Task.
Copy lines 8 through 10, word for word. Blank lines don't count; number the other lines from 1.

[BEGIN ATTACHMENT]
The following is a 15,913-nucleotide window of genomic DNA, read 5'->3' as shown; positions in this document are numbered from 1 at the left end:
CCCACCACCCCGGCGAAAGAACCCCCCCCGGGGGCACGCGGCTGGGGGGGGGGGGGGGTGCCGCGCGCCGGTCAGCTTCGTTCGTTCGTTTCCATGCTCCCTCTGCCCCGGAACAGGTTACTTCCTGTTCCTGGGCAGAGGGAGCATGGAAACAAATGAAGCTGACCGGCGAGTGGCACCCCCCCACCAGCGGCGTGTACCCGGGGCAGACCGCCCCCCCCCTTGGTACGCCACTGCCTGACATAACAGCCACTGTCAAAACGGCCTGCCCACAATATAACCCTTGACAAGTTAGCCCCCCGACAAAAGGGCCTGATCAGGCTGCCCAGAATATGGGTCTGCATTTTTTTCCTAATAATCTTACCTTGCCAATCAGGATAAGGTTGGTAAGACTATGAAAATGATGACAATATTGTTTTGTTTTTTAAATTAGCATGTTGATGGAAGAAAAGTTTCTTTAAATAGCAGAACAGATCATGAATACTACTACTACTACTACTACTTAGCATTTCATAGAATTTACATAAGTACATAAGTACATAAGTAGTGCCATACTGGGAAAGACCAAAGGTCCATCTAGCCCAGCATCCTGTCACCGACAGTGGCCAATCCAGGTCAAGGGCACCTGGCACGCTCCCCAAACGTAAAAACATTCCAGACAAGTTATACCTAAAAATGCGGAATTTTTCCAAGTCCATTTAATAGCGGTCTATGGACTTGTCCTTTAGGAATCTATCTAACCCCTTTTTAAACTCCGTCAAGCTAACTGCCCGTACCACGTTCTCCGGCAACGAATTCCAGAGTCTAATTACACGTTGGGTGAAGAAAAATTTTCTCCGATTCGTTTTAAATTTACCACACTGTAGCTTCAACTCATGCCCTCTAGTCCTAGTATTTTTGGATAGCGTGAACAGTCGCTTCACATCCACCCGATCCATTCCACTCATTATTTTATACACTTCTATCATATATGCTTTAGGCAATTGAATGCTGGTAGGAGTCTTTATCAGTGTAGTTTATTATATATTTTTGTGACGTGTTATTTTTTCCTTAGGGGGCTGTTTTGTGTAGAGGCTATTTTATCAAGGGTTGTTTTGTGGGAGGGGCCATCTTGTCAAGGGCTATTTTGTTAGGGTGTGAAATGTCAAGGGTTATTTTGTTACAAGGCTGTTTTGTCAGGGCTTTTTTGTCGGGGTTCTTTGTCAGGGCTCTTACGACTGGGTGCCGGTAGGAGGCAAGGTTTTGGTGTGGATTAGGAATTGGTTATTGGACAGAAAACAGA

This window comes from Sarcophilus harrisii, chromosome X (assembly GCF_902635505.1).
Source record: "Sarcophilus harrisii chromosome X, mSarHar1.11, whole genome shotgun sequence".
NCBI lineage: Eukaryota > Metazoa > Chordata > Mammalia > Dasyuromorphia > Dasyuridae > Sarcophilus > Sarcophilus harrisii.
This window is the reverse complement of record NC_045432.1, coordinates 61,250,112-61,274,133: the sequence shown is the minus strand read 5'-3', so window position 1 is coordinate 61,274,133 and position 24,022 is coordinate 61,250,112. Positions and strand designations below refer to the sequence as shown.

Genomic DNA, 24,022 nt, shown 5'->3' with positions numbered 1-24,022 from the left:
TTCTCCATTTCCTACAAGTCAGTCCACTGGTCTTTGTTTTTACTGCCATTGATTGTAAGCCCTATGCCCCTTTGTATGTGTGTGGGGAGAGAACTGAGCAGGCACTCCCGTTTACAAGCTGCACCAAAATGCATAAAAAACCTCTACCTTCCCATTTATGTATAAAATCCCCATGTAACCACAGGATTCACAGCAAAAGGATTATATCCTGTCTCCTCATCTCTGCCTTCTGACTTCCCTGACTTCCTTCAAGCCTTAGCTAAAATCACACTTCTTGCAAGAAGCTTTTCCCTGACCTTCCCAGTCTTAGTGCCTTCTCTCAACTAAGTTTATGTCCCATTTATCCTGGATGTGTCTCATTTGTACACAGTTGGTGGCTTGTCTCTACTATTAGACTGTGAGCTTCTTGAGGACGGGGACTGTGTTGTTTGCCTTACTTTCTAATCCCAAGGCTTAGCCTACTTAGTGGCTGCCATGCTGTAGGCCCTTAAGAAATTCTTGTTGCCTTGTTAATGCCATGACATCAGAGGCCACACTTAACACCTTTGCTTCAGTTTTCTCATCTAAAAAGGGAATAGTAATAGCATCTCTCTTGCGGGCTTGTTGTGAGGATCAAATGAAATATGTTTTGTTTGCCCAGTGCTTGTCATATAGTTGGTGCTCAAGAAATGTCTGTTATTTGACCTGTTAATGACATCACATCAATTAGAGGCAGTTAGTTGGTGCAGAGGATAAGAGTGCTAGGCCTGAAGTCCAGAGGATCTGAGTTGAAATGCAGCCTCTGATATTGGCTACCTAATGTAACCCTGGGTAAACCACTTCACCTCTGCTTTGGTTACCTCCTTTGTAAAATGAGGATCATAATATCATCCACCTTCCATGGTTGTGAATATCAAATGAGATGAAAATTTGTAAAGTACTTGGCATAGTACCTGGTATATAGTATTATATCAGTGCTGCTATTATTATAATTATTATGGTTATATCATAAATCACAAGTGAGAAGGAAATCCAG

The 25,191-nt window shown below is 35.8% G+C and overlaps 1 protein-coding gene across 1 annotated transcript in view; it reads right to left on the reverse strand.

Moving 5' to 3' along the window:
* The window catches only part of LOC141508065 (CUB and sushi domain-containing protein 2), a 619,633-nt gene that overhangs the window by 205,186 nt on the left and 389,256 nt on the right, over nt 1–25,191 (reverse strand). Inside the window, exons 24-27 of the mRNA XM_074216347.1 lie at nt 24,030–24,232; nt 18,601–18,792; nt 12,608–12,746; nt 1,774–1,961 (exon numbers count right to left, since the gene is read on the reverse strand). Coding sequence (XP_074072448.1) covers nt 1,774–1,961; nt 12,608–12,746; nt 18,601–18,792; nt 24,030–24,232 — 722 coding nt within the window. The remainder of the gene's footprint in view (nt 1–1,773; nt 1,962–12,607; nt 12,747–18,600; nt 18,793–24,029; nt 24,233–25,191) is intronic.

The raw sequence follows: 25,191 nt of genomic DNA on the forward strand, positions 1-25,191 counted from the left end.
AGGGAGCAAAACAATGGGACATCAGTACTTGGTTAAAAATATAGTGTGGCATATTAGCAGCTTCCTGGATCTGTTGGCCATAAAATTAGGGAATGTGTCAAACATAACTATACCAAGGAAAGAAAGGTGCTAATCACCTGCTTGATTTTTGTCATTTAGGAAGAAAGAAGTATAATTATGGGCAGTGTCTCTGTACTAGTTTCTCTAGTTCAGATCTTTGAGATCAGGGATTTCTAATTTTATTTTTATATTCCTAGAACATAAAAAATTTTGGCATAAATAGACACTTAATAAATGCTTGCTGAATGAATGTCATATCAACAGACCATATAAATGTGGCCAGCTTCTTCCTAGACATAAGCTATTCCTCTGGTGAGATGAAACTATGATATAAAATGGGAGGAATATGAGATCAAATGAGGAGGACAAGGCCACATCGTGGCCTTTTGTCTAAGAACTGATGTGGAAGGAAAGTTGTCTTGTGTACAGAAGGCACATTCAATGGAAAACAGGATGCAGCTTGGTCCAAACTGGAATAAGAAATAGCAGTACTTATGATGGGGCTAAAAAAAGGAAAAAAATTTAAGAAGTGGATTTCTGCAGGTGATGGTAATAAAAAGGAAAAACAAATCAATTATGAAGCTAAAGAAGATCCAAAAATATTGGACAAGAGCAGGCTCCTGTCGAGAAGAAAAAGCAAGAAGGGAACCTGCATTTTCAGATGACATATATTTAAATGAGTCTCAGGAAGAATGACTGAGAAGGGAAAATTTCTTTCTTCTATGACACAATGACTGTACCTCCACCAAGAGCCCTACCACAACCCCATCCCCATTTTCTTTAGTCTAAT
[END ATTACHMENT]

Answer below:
TTCTCCATTTCCTACAAGTCAGTCCACTGGTCTTTGTTTTTACTGCCATTGATTGTAAGCCCTATGCCCCTTTGTATGTGTGTGGGGAGAGAACTGAGCAGGCACTCCCGTTTACAAGCTGCACCAAAATGCATAAAAAACCTCTACCTTCCCATTTATGTATAAAATCCCCATGTAACCACAGGATTCACAGCAAAAGGATTATATCCTGTCTCCTCATCTCTGCCTTCTGACTTCCCTGACTTCCTTCAAGCCTTAGCTAAAATCACACTTCTTGCAAGAAGCTTTTCCCTGACCTTCCCAGTCTTAGTGCCTTCTCTCAACTAAGTTTATGTCCCATTTATCCTGGATGTGTCTCATTTGTACACAGTTGGTGGCTTGTCTCTACTATTAGACTGTGAGCTTCTTGAGGACGGGGACTGTGTTGTTTGCCTTACTTTCTAATCCCAAGGCTTAGCCTACTTAGTGGCTGCCATGCTGTAGGCCCTTAAGAAATTCTTGTTGCCTTGTTAATGCCATGACATCAGAGGCCACACTTAACACCTTTGCTTCAGTTTTCTCATCTAAAAAGGGAATAGTAATAGCATCTCTCTTGCGGGCTTGTTGTGAGGATCAAATGAAATATGTTTTGTTTGCCCAGTGCTTGTCATATAGTTGGTGCTCAAGAAATGTCTGTTATTTGACCTGTTAATGACATCACATCAATTAGAGGCAGTTAGTTGGTGCAGAGGATAAGAGTGCTAGGCCTGAAGTCCAGAGGATCTGAGTTGAAATGCAGCCTCTGATATTGGCTACCTAATGTAACCCTGGGTAAACCACTTCACCTCTGCTTTGGTTACCTCCTTTGTAAAATGAGGATCATAATATCATCCACCTTCCATGGTTGTGAATATCAAATGAGATGAAAATTTGTAAAGTACTTGGCATAGTACCTGGTATATAGTATTATATCAGTGCTGCTATTATTATAATTATTATGGTTATATCATAAATCACAAGTGAGAAGGAAATCCAG

The 25,191-nt window shown below is 35.8% G+C and overlaps 1 protein-coding gene across 1 annotated transcript in view; it reads right to left on the reverse strand.

Moving 5' to 3' along the window: